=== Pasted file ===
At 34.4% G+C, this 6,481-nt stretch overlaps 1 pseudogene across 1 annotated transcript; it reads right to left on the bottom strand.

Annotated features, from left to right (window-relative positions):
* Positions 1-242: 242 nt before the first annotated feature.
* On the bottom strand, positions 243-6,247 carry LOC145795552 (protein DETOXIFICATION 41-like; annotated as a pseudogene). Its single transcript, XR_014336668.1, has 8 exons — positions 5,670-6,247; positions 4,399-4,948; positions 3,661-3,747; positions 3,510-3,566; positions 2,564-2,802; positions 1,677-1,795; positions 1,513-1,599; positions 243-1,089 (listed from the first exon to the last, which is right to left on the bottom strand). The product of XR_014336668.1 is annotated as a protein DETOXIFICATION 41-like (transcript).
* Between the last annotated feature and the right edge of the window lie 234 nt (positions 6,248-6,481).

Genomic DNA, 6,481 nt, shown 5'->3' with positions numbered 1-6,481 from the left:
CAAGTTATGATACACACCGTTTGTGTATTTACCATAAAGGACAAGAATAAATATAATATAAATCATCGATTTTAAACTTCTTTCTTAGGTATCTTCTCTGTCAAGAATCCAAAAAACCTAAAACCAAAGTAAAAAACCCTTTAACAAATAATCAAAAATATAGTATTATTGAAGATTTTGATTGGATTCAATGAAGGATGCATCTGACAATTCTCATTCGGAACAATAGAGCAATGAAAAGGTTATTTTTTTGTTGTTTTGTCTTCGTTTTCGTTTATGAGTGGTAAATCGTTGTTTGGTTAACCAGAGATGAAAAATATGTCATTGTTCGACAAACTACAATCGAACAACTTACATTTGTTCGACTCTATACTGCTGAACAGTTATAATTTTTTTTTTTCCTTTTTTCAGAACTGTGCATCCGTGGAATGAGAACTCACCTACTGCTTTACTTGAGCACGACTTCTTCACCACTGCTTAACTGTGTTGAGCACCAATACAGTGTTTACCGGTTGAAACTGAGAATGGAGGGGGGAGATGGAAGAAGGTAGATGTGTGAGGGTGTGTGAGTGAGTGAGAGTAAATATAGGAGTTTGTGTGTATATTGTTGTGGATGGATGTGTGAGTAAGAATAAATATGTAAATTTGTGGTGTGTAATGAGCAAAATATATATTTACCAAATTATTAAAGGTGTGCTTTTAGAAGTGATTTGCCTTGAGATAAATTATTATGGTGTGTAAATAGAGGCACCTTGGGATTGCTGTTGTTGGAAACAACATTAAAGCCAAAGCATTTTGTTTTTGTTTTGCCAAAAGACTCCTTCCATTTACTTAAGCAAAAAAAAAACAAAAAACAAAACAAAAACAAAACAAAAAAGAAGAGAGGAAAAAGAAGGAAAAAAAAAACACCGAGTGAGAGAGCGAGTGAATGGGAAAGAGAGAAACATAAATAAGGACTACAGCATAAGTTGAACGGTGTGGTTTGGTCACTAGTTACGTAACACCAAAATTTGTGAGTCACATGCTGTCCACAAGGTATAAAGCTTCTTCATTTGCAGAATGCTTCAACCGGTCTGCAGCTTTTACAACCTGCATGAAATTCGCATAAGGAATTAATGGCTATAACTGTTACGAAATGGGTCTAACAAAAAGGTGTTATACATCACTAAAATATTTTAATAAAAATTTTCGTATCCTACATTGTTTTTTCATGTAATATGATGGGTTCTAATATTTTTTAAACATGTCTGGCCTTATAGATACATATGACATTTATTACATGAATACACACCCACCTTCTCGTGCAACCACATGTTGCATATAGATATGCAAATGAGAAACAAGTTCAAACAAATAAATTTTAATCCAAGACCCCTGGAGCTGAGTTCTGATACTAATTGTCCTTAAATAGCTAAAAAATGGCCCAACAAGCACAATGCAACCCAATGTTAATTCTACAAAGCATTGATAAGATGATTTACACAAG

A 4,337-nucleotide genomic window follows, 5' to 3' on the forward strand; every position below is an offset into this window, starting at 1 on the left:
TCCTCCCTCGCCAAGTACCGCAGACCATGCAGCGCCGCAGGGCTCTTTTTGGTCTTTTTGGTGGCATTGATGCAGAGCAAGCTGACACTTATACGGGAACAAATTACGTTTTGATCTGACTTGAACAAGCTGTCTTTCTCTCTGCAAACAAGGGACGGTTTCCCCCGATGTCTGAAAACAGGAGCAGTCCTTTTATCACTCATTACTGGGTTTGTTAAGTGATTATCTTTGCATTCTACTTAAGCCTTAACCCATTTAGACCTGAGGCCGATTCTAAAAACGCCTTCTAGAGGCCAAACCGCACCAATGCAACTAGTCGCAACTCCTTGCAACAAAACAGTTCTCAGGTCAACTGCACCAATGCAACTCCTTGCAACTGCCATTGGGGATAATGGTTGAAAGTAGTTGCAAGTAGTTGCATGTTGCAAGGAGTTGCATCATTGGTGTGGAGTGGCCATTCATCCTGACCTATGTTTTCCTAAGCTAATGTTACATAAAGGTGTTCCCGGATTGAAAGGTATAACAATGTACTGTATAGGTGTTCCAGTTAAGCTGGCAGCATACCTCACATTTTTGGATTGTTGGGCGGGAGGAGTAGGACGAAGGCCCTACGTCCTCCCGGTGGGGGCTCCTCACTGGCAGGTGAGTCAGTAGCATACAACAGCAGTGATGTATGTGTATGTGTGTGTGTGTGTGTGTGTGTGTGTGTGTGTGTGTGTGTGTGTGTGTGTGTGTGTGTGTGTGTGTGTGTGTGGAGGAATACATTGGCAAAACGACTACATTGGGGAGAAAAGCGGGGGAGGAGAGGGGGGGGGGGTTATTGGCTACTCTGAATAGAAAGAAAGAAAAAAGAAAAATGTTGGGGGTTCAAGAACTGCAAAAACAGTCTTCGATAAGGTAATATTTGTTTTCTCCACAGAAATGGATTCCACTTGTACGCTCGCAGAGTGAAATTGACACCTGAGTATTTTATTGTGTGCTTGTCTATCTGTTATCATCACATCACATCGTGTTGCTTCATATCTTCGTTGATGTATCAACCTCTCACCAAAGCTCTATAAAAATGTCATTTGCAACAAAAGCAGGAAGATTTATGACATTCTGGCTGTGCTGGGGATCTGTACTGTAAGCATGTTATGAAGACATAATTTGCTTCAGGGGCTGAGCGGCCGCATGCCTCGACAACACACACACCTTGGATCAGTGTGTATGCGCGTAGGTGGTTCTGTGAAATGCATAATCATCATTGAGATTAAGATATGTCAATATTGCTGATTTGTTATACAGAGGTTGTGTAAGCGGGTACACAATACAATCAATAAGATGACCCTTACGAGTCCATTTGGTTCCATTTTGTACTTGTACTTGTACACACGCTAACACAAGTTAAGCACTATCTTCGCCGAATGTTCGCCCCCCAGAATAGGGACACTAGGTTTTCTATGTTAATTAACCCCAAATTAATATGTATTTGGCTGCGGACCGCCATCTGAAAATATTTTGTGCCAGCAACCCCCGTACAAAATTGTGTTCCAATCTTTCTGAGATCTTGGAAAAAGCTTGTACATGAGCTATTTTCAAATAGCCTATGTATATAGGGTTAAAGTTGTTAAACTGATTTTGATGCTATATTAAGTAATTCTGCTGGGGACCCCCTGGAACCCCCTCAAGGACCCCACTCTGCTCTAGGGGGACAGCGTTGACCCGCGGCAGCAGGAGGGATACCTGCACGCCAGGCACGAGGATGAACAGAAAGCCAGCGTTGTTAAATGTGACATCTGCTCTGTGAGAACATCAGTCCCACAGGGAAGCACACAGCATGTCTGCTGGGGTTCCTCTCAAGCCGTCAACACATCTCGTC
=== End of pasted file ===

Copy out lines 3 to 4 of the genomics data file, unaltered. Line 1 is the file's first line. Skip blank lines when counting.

* Positions 1-242: 242 nt before the first annotated feature.
* On the bottom strand, positions 243-6,247 carry LOC145795552 (protein DETOXIFICATION 41-like; annotated as a pseudogene). Its single transcript, XR_014336668.1, has 8 exons — positions 5,670-6,247; positions 4,399-4,948; positions 3,661-3,747; positions 3,510-3,566; positions 2,564-2,802; positions 1,677-1,795; positions 1,513-1,599; positions 243-1,089 (listed from the first exon to the last, which is right to left on the bottom strand). The product of XR_014336668.1 is annotated as a protein DETOXIFICATION 41-like (transcript).